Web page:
The final show, the end of the series was last night. The most popular PBS show of all time, Downton Abbey, ended its Masterpiece Theatre run. It was a beautiful, touching show, filled with what we loved best and expected from the show. As I look back on six seasons, I realize there were some great life lessons from this period piece, some of which even has to do with marketing…
It’s All in the Writing: The core of the show’s allure was its nuanced writing. Without using dirty words or silliness, the writing illuminated the changing structure of English aristocracy, the service class, a more global world, the nascent bubblings of feminism, all within the structure of a family. Yet, far from being stuffy, there was pathos, abundant humor, suspense and surprise. As a writer for multiple clients, the importance of writing struck a happy chord, like an A-major!
The Key to Success: Maggie Smith: From her turn as the witty, sometimes stuffy, always wise Dowager Countess to Minerva Mcconagall in the Harry Potter series to her turns in the Exotic Marigold Hotel and now, The Lady in the Van, every good movie needs Maggie Smith. She’s the epitome of self-deprecating, self-aware, witty, but not mean humor and understanding.
But the Costumes were Lovely: The clothes were to die for, and PBS appeared to have an unlimited budget for style. Beautiful surroundings filled with well-dressed people: they still sell in New York’s fashion week, they still fill the magazines, and they embellish an already good product.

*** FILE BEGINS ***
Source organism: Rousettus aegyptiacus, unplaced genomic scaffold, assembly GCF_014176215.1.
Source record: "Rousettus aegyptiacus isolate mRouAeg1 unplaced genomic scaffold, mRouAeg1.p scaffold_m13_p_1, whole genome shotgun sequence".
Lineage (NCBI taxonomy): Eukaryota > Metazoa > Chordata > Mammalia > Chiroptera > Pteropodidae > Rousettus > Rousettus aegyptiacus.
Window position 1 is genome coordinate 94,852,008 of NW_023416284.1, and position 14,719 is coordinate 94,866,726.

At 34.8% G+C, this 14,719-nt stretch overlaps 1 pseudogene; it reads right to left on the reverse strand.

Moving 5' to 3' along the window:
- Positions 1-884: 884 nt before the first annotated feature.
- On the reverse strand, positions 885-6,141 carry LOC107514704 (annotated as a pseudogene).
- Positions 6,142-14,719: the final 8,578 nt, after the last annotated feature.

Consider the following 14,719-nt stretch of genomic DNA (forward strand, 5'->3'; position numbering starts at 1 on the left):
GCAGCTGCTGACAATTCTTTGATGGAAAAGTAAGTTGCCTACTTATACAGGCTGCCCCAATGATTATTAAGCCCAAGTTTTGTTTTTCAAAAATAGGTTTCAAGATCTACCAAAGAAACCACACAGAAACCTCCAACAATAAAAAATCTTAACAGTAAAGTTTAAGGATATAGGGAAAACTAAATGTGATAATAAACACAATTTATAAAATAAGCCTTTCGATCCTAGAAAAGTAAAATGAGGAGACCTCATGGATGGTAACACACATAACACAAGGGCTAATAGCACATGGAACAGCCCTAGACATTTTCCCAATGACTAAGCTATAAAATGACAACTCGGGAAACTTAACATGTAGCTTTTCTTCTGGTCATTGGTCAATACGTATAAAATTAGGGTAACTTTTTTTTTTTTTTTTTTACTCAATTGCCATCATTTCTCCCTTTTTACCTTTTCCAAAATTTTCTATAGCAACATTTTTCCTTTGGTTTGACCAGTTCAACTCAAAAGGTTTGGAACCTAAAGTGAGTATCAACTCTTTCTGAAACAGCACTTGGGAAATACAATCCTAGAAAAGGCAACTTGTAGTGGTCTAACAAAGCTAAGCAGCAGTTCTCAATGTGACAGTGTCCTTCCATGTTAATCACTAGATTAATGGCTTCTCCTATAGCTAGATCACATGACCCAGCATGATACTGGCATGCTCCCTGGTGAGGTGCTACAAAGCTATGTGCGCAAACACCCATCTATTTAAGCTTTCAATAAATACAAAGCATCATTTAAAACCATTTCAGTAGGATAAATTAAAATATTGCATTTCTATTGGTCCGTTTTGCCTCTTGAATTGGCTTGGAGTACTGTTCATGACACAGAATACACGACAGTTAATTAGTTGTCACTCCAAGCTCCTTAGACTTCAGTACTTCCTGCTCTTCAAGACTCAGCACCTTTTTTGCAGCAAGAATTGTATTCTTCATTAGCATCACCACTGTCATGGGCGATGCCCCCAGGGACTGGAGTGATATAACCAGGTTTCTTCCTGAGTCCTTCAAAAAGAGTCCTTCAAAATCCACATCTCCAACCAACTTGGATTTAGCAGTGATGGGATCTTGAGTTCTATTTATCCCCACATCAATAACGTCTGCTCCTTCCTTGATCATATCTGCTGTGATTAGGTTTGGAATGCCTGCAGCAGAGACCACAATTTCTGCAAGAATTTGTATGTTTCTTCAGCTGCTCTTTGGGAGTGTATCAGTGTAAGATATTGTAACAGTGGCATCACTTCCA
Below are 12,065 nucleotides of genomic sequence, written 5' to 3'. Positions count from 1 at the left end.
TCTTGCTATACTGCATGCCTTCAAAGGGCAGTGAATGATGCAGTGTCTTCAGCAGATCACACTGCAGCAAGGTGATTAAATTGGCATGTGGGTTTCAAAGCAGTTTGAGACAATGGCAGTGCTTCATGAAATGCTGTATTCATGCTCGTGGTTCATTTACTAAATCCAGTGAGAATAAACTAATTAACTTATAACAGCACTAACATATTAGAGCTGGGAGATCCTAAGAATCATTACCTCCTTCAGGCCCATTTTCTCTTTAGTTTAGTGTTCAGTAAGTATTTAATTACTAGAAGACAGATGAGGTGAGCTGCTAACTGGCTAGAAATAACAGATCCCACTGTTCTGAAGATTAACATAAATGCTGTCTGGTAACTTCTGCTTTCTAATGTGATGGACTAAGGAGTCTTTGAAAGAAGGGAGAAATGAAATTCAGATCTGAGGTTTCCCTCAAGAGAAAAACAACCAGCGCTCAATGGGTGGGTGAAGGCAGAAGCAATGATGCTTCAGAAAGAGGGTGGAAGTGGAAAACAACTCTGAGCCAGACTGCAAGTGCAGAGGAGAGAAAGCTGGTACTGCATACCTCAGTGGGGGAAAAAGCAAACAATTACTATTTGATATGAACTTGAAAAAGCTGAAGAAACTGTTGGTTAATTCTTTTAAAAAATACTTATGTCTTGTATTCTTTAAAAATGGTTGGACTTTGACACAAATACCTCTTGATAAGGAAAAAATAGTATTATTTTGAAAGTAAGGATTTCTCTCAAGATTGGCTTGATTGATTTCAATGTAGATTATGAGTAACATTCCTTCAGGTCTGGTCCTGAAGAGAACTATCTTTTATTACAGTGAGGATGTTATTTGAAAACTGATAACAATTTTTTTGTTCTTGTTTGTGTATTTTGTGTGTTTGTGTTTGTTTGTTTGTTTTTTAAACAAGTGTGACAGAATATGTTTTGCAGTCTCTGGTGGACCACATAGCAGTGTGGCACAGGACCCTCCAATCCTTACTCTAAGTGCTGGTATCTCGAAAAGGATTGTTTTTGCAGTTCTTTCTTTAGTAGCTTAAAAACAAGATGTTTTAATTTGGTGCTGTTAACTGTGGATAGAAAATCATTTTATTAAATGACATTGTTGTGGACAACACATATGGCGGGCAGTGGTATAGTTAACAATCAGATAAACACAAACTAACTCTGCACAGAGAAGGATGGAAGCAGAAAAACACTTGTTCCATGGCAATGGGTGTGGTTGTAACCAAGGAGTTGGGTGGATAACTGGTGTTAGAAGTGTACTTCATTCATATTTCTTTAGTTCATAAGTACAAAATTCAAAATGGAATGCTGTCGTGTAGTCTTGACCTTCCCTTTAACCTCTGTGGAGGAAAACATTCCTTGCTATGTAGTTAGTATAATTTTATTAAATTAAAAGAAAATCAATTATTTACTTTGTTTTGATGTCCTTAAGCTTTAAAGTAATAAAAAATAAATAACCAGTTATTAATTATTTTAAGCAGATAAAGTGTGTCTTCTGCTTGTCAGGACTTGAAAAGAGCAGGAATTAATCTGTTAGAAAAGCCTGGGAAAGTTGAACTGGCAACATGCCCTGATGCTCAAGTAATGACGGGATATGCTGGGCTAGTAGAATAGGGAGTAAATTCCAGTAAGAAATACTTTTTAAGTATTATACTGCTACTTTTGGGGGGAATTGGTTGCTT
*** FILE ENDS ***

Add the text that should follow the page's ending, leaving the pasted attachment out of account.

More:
Real Estate Porn is Awfully Stimulating: Beautiful vistas of old estates, far-flung castles and quiet village scenery; they were like an additional character of the show, drawing us to make plans to visit the real Highclere Castle or even the town of York (is there actually anything to do there?)
Relationships Make the Show: Ultimately, we stayed tuned in to see how each character would handle his or her relationships with others, the romantic, the familial, the work relationships. Relationships are essentially what move us. It’s true in marketing: we have to form relationships with our clients, our patients, our customers. Nourishing that is the best marketing.
Leave Them Wanting More: There are many shows with far greater longevity. But Downton ended as its writing was winding down. When the closing music played and the snow fell down on the abbey, we wanted more and not less. It’s the same way with marketing; often, less is more. Understated often trumps overblown. Humility is more well received than braggadocio.